Dancing With Entropy

Dancing With Entropy


In a post last year, I wrote about the nature of product development, describing its essence thus:

“The essence of product development is an intense and ongoing struggle between organising intent and entropy. Organising intent is the will of the company, manifest in the actions of its product development people, bent on meeting the goals of the company through the creation and evolution of products and product features.

Product development is fundamentally an interactive social process. We might imagine a randori situation (freestyle Aikido training) with a uke (receiver) and nage (thrower), each attempting moves and countermoves to try to defeat the other. Product development is thus a process of continuous adaptation to events, of give and take, simultaneous synthesis and dissolution. While we try to express our organising intent in the product, entropy resists us and seeks to countervail our intent. Appreciating this dynamic interplay between organising intent and entropy is essential to understanding the fundamental nature of product development.”

I suspect some folks, reading this through a certain frame, might interpret “entropy” to mean complexity, chaos, or complicatedness. And therefore, interpret my description of product development as essentially being about reducing complexity, avoiding complicatedness, or otherwise attempting to impose some order upon chaos.

This was not my meaning. I chose the word entropy carefully, although not, perhaps, carefully enough.

“Entropy: A measure of disorder in the universe.”

My frame for this choice was e.g. “the heat death of the universe”, and the widely-known quote, re the Second Law of Thermodynamics:

“The entropy of the universe tends to a maximum.”

~ Rudolf Clausius

It’s been my experience that the entropy of a software-intensive product development effort also tends to a maximum. And our task, if we wish to actually deliver something useful, is to recognise this and to find an accommodation to this “Law”.


Anywho, let’s not get hung up on the term.

My intent was to convey the idea that, in product development as much as in war, Friktion and the Fog of War both serve to frustrate the best laid plans of organising intent. Indeed, Clausewitz invented the term Friktion to describe the “resistant medium” in which war – and business – must operate.

To paraphrase Clausewitz:

“Everything in product development is very simple, but the simplest thing is difficult. In product development more than anywhere else things do not turn out as we expect. Close up, things do not appear as they do from a distance.”

For me, Clausewitz’s Friktion is “the only concept that more or less corresponds to the factors that distinguish real product development from product development on paper.”

However, Clausewitz suggests we tackle – or offset – Friktion through acts of willpower. Some business books have referred to this as “Grit”.

I’m a Lover, Not a Fighter

Here, I beg to differ. I’m much more of the opinion that, as with Aikido’s uke and nage, we would do better to learn to accommodate ourselves to Friktion (a.k.a. entropy). To embrace it, to walk with it, care for it, engage with it, and ultimately to dance with it. To regards it an asset. And yes, to love it.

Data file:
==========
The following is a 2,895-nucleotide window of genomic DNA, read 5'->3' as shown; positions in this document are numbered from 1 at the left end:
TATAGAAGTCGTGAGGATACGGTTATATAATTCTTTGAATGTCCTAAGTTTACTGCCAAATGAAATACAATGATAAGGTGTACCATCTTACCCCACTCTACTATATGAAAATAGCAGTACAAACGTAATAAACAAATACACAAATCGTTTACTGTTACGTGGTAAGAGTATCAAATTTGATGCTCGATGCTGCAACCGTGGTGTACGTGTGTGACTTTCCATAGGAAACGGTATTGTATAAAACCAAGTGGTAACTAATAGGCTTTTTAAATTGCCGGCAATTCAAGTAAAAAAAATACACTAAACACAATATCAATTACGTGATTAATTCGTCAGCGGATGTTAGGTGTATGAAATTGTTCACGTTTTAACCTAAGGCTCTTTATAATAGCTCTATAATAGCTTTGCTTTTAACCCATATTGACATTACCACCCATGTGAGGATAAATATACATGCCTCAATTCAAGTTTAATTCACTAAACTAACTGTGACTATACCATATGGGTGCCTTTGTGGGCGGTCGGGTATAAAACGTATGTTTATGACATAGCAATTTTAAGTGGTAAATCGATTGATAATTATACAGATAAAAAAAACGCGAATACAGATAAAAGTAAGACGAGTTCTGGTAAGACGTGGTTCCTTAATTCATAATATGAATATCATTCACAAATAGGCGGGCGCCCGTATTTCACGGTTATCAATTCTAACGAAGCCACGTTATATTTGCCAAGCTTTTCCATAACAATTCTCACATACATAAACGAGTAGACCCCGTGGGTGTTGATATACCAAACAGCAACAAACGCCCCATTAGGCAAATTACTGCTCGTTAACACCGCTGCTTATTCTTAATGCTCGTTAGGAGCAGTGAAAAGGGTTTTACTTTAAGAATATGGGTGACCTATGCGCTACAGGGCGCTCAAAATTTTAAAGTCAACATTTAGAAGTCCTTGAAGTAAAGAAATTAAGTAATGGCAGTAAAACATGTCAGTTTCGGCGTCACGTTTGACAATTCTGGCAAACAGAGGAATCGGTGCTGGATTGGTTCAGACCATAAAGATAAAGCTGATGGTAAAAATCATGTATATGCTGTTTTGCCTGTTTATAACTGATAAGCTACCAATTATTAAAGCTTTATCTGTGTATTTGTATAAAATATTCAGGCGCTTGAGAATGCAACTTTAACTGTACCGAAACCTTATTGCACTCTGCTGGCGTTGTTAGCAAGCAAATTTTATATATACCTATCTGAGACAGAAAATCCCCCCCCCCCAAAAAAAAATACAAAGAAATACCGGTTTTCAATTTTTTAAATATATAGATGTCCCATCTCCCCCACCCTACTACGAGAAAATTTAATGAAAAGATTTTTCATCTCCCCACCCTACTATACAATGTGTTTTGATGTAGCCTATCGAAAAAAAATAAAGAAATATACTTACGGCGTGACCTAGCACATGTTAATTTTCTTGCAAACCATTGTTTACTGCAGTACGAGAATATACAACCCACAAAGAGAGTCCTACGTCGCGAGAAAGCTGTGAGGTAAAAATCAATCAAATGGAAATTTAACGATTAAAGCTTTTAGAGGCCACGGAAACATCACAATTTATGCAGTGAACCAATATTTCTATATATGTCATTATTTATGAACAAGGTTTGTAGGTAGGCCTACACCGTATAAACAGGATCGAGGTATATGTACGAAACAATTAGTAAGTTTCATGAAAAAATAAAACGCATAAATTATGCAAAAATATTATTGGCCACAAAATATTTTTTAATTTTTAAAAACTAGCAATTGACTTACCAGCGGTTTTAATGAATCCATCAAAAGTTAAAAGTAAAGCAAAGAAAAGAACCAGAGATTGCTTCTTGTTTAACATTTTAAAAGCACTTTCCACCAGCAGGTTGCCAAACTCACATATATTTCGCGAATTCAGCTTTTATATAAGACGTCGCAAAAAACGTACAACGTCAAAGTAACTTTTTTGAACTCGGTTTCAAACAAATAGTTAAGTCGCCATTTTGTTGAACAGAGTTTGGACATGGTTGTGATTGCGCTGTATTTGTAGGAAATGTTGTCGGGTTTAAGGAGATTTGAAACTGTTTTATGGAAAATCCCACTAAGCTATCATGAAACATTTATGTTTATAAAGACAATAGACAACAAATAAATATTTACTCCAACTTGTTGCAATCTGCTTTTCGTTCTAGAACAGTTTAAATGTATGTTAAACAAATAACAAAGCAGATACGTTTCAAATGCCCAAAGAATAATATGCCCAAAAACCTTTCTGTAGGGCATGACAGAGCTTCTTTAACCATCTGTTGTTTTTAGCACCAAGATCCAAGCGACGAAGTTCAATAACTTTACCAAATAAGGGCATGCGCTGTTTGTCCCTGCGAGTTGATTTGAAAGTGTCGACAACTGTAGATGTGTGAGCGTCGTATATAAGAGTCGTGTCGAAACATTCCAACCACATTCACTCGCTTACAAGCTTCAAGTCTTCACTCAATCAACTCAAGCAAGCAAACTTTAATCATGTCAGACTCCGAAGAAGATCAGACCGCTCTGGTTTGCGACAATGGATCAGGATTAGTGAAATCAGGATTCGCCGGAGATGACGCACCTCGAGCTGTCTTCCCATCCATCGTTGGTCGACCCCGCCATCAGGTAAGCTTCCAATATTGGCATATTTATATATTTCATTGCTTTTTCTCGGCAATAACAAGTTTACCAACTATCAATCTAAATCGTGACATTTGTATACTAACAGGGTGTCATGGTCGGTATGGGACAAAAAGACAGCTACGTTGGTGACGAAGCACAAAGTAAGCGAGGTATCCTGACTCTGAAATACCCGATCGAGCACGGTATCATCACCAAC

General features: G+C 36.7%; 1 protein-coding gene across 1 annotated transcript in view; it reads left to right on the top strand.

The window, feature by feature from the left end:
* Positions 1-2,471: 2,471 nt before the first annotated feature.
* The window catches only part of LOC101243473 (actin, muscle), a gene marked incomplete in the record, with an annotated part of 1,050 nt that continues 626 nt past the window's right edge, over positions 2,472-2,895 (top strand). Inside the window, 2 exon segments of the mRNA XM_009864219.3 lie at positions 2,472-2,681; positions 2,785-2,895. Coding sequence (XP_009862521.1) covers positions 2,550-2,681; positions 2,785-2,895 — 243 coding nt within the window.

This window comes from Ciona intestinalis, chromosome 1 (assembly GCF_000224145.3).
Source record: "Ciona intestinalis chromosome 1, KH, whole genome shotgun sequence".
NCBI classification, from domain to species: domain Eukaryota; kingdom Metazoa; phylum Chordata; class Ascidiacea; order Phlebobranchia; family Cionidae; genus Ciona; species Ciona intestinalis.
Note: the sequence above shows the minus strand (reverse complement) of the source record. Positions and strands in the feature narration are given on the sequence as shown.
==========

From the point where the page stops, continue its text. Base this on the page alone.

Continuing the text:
“When the wind of change blows, some build walls, others, windmills.”

~ Chinese proverb

There’s a point in the book “Ender’s Game” where Ender The Genocide, having eradicated humanity’s implacable foe (the Formic race), explains:

“In the moment when I truly understand my enemy, understand him well enough to defeat him, then in that very moment I also love him. I think it’s impossible to really understand somebody, what they want, what they believe, and not love them the way they love themselves. And then, in that very moment when I love them…. I destroy them.”

~ Orson Scott Card, Ender’s Game

I feel very much the same way about entropy. In the moment when I truly understand it, understand it well enough to defeat it, then in that moment I also come to love it. At that moment, I no longer wish to defeat it, but to dance with it. To build great products together, entropy and I.

– Bob

Further Reading

Friction of War ~ Clausewitz Condensed
It’s a Lot Like Dancing: Aikido Journey ~ Terry Dobson
Product Aikido: The Exemplar Doctrine ~ FlowchainSensei


  1. Jesco von Voss said:

    As I understand Clausewitz, you are not at odds with him. Friction’s main effect is to undermine the resolve of the team as they work towards the goal. The server will fail and the replacement will be delayed, development will be slower than expected, the third-party product will be buggy, a key developer will get sick, performance issues come up, the first user feedback is devastating, and so on. The challenge for the leader now is to keep going and keep the team motivated and on track, not to cave in and switch to a “strategy of the week” mode just because the original product vision is hard to attain.

    The “soothing ailment for this friction” is experience on all levels (book I, chapter 8). The team and the leader have seen tough times before and do not despair easily. Willpower alone on part of the leader is not the answer: “An iron will crushes the obstacles, but of course the machinery along with it”. Rather, chance and entropy are encountered by experience, common sense, and intuition.

    To me this is an important distinction: that one should not dance with the organizational purpose and the product vision all the time, which takes determination. It is fine, though, to dance with all the events and discoveries on the way there, which requires professionals with experience and intuition.

    • Thanks, Jesco.

      Yes, dancing with entropy, not with the organising intent.

      – Bob

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